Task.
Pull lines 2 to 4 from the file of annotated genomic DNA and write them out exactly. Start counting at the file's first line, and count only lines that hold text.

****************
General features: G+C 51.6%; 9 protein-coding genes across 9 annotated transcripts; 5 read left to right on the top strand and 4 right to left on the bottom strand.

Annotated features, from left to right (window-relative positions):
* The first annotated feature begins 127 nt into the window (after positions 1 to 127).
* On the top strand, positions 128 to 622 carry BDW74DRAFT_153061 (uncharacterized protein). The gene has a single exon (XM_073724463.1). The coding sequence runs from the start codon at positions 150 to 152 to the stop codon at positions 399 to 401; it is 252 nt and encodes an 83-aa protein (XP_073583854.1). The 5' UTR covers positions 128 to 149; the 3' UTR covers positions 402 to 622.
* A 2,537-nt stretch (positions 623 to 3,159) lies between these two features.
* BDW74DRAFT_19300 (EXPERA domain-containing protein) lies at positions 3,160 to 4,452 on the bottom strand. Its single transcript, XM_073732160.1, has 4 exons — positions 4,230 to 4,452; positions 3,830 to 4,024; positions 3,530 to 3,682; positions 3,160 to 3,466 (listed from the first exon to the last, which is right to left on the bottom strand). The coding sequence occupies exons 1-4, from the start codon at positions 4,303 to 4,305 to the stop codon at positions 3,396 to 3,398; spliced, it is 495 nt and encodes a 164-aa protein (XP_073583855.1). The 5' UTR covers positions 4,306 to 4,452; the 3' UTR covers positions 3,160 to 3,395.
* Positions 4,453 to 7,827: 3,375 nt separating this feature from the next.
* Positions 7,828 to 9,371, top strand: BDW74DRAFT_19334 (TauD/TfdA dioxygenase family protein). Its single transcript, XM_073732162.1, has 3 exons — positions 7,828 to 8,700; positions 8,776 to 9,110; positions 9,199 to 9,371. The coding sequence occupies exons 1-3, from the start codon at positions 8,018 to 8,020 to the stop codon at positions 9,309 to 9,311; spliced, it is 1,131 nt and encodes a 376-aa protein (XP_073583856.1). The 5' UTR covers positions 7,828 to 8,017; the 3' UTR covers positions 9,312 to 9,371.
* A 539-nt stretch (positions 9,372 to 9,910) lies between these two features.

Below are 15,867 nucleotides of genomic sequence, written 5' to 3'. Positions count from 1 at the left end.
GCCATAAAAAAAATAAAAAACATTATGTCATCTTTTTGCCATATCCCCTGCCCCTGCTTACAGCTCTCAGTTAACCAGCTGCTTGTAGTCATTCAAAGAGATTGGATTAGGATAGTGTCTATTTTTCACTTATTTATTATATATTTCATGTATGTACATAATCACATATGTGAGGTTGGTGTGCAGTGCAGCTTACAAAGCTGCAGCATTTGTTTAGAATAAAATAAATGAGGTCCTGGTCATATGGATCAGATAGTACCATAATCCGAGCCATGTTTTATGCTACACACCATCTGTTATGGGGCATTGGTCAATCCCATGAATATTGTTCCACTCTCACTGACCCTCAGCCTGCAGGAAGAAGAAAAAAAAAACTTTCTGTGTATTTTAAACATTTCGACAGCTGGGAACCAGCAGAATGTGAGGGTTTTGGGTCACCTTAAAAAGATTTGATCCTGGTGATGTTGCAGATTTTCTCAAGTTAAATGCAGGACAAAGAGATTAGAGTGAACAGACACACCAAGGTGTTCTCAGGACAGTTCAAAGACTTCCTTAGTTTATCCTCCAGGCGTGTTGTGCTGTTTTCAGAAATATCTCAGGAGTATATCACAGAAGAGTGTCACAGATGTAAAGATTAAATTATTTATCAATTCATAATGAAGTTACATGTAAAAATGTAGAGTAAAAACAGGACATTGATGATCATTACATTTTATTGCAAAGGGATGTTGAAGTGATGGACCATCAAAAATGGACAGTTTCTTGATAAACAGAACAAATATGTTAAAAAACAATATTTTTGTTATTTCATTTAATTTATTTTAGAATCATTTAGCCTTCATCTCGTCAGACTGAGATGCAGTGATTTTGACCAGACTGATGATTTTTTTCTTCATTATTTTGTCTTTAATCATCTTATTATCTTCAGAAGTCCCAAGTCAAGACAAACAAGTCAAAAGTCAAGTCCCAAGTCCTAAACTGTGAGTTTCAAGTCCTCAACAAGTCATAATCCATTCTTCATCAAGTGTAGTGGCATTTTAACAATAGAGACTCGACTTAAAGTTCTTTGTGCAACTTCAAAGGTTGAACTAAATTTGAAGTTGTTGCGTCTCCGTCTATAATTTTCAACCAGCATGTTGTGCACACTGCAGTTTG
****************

Annotated features, from left to right (window-relative positions):
* The first annotated feature begins 127 nt into the window (after positions 1 to 127).
* On the top strand, positions 128 to 622 carry BDW74DRAFT_153061 (uncharacterized protein). The gene has a single exon (XM_073724463.1). The coding sequence runs from the start codon at positions 150 to 152 to the stop codon at positions 399 to 401; it is 252 nt and encodes an 83-aa protein (XP_073583854.1). The 5' UTR covers positions 128 to 149; the 3' UTR covers positions 402 to 622.